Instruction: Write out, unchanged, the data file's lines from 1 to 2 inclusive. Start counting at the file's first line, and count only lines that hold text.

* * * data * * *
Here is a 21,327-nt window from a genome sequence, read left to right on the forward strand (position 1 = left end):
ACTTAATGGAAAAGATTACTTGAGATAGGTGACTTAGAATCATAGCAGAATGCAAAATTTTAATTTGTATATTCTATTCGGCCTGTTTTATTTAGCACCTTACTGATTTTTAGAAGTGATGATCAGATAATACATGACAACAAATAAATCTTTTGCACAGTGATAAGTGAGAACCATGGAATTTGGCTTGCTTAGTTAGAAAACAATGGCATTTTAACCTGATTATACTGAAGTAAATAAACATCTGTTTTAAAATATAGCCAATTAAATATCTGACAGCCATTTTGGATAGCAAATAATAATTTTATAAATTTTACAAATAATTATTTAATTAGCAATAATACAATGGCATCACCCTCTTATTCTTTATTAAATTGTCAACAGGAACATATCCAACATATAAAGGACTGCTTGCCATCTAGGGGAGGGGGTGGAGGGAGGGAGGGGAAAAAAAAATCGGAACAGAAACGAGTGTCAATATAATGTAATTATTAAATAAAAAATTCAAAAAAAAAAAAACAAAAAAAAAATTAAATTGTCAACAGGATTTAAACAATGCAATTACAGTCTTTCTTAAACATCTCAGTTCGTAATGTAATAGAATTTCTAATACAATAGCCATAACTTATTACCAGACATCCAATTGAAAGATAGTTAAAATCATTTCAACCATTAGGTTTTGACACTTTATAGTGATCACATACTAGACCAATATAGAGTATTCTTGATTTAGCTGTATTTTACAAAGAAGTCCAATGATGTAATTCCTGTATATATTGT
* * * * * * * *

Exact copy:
Here is a 21,327-nt window from a genome sequence, read left to right on the forward strand (position 1 = left end):
ACTTAATGGAAAAGATTACTTGAGATAGGTGACTTAGAATCATAGCAGAATGCAAAATTTTAATTTGTATATTCTATTCGGCCTGTTTTATTTAGCACCTTACTGATTTTTAGAAGTGATGATCAGATAATACATGACAACAAATAAATCTTTTGCACAGTGATAAGTGAGAACCATGGAATTTGGCTTGCTTAGTTAGAAAACAATGGCATTTTAACCTGATTATACTGAAGTAAATAAACATCTGTTTTAAAATATAGCCAATTAAATATCTGACAGCCATTTTGGATAGCAAATAATAATTTTATAAATTTTACAAATAATTATTTAATTAGCAATAATACAATGGCATCACCCTCTTATTCTTTATTAAATTGTCAACAGGAACATATCCAACATATAAAGGACTGCTTGCCATCTAGGGGAGGGGGTGGAGGGAGGGAGGGGAAAAAAAAATCGGAACAGAAACGAGTGTCAATATAATGTAATTATTAAATAAAAAATTCAAAAAAAAAAAAACAAAAAAAAAATTAAATTGTCAACAGGATTTAAACAATGCAATTACAGTCTTTCTTAAACATCTCAGTTCGTAATGTAATAGAATTTCTAATACAATAGCCATAACTTATTACCAGACATCCAATTGAAAGATAGTTAAAATCATTTCAACCATTAGGTTTTGACACTTTATAGTGATCACATACTAGACCAATATAGAGTATTCTTGATTTAGCTGTATTTTACAAAGAAGTCCAATGATGTAATTCCTGTATATATTGT